Biden Faces Bipartisan Criticism Over Collapse of Afghanistan
Republican lawmakers were on the offensive on Sunday, questioning why President Joe Biden hasn’t issued any public statements on Afghanistan essentially being captured by the Taliban terrorist group after it took Kabul.
“Why is Joe Biden in hiding? He should immediately address the nation and answer for the catastrophic situation in Afghanistan. Conference calls between cabinet secretaries and senators don’t cut it in a crisis,” wrote Sen. Tom Cotton (R-Ark.), who served tours in Afghanistan in the U.S. Army, on Twitter.
Rep. Michael McCaul (R-Texas) said on CNN’s “State of the Union” that Biden is “gonna have blood on his hands” after the Taliban’s rapid takeover of the country, including Kabul, in only a few weeks. “They totally blew this one. They completely underestimated the strength of the Taliban,” said McCaul, the highest-ranking Republican on the House Foreign Affairs Committee.
The Epoch Times has contacted the White House for comment.
Secretary of State Antony Blinken, in an interview with ABC News, said that the United States accomplished its goal in Afghanistan, which was to dismantle al-Qaeda and take out leader Osama bin Laden, who were blamed for the Sept. 11, 2001, terrorist attacks.
“The fact of the matter is this, we went to Afghanistan 20 years ago with one mission in mind, and that was to deal with the people who attacked on 9/11,” Blinken told the network. “And that mission has been successful. We brought Bin Laden to justice a decade ago. Al-Qaeda, the group that attacked us, has been vastly diminished. Its capacity to attack us again from Afghanistan has been … right now, does not exist.”
Several days ago, Biden issued a statement blaming former President Donald Trump, who had engaged with discussions with the Taliban on a possible deal.
“When I came to office, I inherited a deal cut by my predecessor—which he invited the Taliban to discuss at Camp David on the eve of 9/11 of 2019—that left the Taliban in the strongest position militarily since 2001 and imposed a May 1, 2021 deadline on US forces. Shortly before he left office, he also drew U.S. forces down to a bare minimum of 2,500,” the president said.
The White House’s Twitter account, meanwhile, posted a photo of Biden sitting at a table inside Camp David.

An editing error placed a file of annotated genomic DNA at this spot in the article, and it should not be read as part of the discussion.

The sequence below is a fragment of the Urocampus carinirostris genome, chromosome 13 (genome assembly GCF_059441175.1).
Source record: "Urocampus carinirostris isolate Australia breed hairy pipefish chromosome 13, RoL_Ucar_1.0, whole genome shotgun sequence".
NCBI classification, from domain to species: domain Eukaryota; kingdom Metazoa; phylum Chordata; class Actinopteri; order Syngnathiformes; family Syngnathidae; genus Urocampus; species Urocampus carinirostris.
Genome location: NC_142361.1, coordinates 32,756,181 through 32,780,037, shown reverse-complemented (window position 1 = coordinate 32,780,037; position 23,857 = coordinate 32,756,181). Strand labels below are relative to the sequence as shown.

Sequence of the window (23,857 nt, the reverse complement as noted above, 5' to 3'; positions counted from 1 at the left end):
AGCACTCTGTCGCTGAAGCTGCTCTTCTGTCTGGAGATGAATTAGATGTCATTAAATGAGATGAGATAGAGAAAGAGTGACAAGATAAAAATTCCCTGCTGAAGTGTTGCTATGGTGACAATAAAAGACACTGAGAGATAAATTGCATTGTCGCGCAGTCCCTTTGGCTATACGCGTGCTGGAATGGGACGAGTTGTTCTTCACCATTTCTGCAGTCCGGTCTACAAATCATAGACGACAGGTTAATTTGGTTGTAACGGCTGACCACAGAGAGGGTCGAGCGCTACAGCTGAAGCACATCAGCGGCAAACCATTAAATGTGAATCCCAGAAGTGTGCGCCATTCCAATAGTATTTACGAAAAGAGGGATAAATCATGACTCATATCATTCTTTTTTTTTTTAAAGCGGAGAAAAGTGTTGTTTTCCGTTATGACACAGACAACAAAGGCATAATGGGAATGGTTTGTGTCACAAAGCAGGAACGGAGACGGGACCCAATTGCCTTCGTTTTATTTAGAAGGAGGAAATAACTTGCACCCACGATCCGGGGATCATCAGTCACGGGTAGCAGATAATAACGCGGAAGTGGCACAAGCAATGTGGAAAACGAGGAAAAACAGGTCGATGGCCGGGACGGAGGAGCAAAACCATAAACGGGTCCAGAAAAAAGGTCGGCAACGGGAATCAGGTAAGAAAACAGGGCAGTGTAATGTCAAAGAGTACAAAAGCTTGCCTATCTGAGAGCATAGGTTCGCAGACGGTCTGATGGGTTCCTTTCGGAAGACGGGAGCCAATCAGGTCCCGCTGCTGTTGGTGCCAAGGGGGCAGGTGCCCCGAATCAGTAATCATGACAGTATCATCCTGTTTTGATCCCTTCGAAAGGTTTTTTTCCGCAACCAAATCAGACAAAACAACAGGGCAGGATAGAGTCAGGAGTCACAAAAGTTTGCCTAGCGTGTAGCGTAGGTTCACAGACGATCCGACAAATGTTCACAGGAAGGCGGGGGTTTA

This morning, the President and Vice President met with their national security team and senior officials to hear updates on the draw down of our civilian personnel in Afghanistan, evacuations of SIV applicants and other Afghan allies, and the ongoing security situation in Kabul. pic.twitter.com/U7IpK3Hyj8
— The White House (@WhiteHouse) August 15, 2021
His recent comment, however, came in contrast to his speech several weeks ago, asserting that the U.S. pullout of the country is not comparable to the 1975 fall of Saigon that ended the Vietnam War and produced a number of enduring images of American embassy staff hastily leaving on helicopters.
Even several Democrat lawmakers criticized the Biden administration for how it handled the withdrawal. Biden weeks earlier announced that American forces would unconditionally depart the South Asian country after spending 20 years and trillions of dollars on the conflict.
“As a Gold Star son of the Vietnam War listening to the White House briefing on the Afghanistan War withdrawal, my heart particularly aches for the thousands of Gold Star families of an eerily similar and painful episode forty-six years later,” wrote Rep. Dean Phillips (D-Minn.), referring to the fall of Saigon that capped the end of the Vietnam War.
Added another Democrat, Rep. Vicente Gonzalez (D-Texas): “There’s no way to hide it. The situation in Afghanistan is another shame on this admin. Withdrawal was never going to be easy but it didn’t need to come to this.” He wrote, “The US must do everything in its power to help our partners & allies to safety & protect our national security.”
Retired Gen. David Petraeus, the former U.S. commander of Afghanistan, issued a blistering statement, arguing that the pullout and Taliban takeover is “an enormous national security setback” that will “get much worse.”
“In this case, the results cannot be sugar-coated… there was a saying that we occasionally used for really bad days and I said, ‘Look if it’s a really bad day in Baghdad or Kabul, just go out to the podium and say we had a terrible day.’ Don’t put lipstick on a pig. It undermines your credibility,” he added.
On Sunday, video footage broadcast live by Al Jazeera TV showed Taliban leaders entering the Afghan presidential palace. It came as the group wrote in a statement that it directed its members to enter Kabul. There was also footage of the Taliban entering the U.S. Embassy building.
Top Afghan government officials also confirmed President Ashraf Ghani had fled the country just hours before, while American citizens in Kabul were asked to shelter in place amid reports that the airport was under fire. Ghani later confirmed his departure, saying he did so to prevent bloodshed.
“I came across a hard choice; I should stand to face the armed Taliban who wanted to enter the palace or leave the dear country that I dedicated my life to protecting … the past 20 years,” he said in the message posted on social media.
On Monday, the United Nations Security Council is slated to hold an emergency meeting on the security situation.